Romantic Nationalism caught my eye because it sounds kind of lovely. Turns out it appears to be another version of racial superiority with lengthy forum discussions on white pride websites. I’ll be leaving that alone too, and will move on from Nationalism altogether.
I don’t need to dwell on this dick-headery other than to define it. It is patriotism in the form of aggressive foreign policy; a country’s use of threats or force against other countries to safeguard its perceived national interests. If someone calls you a jingoist in a more colloquial form, then they are telling you you are behaving as though your way of thinking is superior to all others. If that’s the case, then jingoism is everywhere by jingo.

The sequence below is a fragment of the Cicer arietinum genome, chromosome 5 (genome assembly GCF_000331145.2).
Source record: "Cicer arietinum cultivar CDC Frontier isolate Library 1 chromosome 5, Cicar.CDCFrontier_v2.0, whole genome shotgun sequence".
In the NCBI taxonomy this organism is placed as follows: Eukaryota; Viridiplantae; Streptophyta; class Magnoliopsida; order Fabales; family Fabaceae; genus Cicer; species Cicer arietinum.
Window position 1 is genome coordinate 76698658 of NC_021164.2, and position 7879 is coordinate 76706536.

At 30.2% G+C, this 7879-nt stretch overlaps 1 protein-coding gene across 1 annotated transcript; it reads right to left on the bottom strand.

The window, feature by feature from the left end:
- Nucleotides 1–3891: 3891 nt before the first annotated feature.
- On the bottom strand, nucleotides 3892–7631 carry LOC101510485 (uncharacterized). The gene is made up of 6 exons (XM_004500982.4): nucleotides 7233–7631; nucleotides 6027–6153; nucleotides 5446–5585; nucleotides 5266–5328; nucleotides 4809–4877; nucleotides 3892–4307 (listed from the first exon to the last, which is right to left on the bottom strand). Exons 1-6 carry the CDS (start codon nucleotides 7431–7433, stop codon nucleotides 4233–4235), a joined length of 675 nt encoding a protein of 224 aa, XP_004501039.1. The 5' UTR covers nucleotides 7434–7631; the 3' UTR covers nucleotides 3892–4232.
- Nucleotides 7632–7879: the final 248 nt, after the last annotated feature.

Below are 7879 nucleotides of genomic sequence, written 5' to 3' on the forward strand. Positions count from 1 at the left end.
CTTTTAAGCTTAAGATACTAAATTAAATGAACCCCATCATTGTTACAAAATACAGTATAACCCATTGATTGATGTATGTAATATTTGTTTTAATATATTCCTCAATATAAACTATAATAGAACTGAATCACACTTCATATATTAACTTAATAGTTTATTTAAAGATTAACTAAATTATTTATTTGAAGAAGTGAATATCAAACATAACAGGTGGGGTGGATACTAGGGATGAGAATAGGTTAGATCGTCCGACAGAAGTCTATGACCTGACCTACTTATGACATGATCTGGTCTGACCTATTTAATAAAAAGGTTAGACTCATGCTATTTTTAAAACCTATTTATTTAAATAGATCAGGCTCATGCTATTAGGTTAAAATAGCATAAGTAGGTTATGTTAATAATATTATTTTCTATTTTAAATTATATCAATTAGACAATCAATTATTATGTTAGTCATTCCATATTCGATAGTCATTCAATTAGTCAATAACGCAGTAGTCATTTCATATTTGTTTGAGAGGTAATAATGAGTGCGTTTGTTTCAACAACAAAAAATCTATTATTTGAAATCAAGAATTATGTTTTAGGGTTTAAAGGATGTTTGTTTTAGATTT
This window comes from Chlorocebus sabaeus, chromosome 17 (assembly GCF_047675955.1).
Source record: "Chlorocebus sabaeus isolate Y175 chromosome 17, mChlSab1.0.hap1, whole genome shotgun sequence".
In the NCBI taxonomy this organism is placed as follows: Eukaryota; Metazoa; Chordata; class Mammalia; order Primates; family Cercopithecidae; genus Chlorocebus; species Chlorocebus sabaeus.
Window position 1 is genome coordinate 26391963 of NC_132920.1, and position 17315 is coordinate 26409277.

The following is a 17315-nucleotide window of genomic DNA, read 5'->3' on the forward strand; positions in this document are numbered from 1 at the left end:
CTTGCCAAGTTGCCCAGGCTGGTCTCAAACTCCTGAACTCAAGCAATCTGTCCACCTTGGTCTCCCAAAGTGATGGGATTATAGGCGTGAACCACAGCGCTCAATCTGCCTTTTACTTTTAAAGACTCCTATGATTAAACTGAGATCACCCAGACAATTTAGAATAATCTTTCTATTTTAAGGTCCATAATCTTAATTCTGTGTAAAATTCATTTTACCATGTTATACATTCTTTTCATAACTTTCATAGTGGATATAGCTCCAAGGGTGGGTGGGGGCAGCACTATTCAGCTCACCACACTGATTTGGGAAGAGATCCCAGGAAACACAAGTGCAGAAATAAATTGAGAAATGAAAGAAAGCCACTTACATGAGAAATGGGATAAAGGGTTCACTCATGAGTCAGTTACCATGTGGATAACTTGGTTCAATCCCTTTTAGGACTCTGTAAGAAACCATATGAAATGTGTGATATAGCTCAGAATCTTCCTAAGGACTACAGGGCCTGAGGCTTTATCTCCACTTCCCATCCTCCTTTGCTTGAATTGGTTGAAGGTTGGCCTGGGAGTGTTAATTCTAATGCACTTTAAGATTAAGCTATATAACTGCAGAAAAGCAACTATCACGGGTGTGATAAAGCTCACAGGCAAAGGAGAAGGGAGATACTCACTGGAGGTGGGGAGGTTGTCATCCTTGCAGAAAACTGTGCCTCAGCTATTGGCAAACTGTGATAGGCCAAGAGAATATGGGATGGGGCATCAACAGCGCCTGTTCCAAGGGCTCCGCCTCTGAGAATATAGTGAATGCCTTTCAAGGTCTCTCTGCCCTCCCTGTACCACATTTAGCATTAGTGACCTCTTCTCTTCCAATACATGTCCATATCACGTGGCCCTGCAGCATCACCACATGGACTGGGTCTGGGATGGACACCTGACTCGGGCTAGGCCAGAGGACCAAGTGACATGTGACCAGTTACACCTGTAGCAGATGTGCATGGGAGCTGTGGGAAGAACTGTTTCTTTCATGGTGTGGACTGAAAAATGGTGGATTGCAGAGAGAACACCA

Capitalists advocate the private ownership of trade, industry and the means of production and limited Government involvement in enterprise. They trust that supply and demand will moderate fair and free trade. 80% of the world’s countries are capitalist – it was the thing to do following the demise of Feudalism (Medieval system whereby you were either a working peasant or a fat nobility). Capitalists claim – rightfully I think – that capitalism is historically by far the most successful economic system. They will often refer to it as Free Trade or Fair Trade. Opponents of capitalism claim that it results in class inequality, an unstable cycle of boom and bust, monopolies and inevitable cronyism, which is when business leaders and government officials are in bed together for mutual benefit. Also partially correct.